Trade is the lifeblood of the global economy, the single biggest driver of prosperity and a vital means of maintaining peaceful relations between countries.
It is also the latest victim of Donald Trump’s nationalist ideology.
Last week, the President shocked global markets by using a “national security” loophole in WTO rules to propose steep tariffs on imports of steel and aluminium to the US.
History has taught us how trade wars work. The first leader to impose tariffs may think they are protecting jobs in their country, but they soon find other nations retaliating, hitting exporters and crippling other industries. That’s not to mention the blow to domestic consumers and manufacturers requiring the imported goods, who see prices skyrocket. In the case of steel tariffs, US car-makers and industrial firms immediately saw their shares drop, while business groups slammed the President’s decision.
Unfazed by the backlash, Trump doubled down, tweeting on Friday that “trade wars are good, and easy to win”. He may be about to find out how wrong he is. Yesterday, the EU hit back, with trade commissioner Cecilia Malmstrom threatening EU tariffs on US imports of Levi jeans and bourbon.
At the heart of the protectionist ideology is a fundamental misapprehension that trade is a zero-sum game. America as a whole does not suffer if it imports more from China than it exports there – certain industries may deteriorate, but others will benefit from cheaper goods and thrive. Conversely, protectionist policies are as detrimental to the country imposing them as they are to those on the receiving end, and have the potential to knock trillions of dollars off the global economy.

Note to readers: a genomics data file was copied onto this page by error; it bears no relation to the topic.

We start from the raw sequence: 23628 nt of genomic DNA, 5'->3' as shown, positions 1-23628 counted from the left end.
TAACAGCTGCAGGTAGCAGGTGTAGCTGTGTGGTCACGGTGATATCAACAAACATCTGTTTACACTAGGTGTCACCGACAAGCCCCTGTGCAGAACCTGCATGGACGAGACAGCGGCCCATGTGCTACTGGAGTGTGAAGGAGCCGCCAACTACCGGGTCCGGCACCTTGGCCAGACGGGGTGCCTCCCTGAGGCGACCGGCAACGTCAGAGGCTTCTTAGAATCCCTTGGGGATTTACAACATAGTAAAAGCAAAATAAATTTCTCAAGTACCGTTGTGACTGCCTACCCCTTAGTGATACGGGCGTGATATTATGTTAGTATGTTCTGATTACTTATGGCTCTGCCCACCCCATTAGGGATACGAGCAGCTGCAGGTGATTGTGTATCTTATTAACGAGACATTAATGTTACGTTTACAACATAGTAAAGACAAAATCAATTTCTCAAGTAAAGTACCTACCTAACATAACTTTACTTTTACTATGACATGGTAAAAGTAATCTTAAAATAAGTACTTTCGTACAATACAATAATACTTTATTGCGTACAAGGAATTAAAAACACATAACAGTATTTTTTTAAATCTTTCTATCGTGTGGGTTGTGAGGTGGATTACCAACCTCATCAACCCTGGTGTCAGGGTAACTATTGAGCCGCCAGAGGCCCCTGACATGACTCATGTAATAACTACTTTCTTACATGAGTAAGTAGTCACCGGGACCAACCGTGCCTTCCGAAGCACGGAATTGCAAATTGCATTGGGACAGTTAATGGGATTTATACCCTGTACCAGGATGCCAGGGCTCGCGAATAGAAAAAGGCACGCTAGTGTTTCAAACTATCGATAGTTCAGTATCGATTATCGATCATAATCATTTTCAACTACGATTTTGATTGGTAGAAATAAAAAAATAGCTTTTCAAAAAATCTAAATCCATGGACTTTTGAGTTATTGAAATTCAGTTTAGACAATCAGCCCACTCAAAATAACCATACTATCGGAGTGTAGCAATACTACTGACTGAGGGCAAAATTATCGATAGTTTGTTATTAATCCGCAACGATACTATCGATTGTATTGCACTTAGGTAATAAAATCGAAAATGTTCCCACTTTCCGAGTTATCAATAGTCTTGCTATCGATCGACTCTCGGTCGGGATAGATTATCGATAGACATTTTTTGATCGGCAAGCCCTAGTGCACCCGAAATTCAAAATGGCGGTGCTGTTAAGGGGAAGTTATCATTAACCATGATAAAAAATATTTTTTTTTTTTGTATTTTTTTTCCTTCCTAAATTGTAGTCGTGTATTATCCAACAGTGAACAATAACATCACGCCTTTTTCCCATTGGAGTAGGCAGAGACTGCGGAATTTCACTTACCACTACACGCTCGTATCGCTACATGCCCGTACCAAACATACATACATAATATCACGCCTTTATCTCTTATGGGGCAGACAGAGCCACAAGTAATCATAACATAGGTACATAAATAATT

We should not be surprised by Trump’s antics. From the launch of his presidential campaign to his recent speech in Davos, his mantra has been “America first”, while he has promised to punish other countries for “unfair” trade practices. But the fact that it was foreseeable does not make it any less alarming.
There is a reason we call this looming scenario a trade “war”. Trump’s disdain for trade norms represents a complex and unedifying challenge for the global economy. His rants against imports are just as damaging as his online feuds with North Korea’s Kim Jong-un. There is a dangerous risk of escalation, as we have already seen from the EU.
Politically, Brussels' response is understandable. However, when it meets tomorrow it should consider the benefits of staying on the moral high ground. A race to the bottom helps no one, and if the US wants to shoot itself in the foot – then so be it. Now is the time for leaders who understand the critical importance of trade to hold their nerve.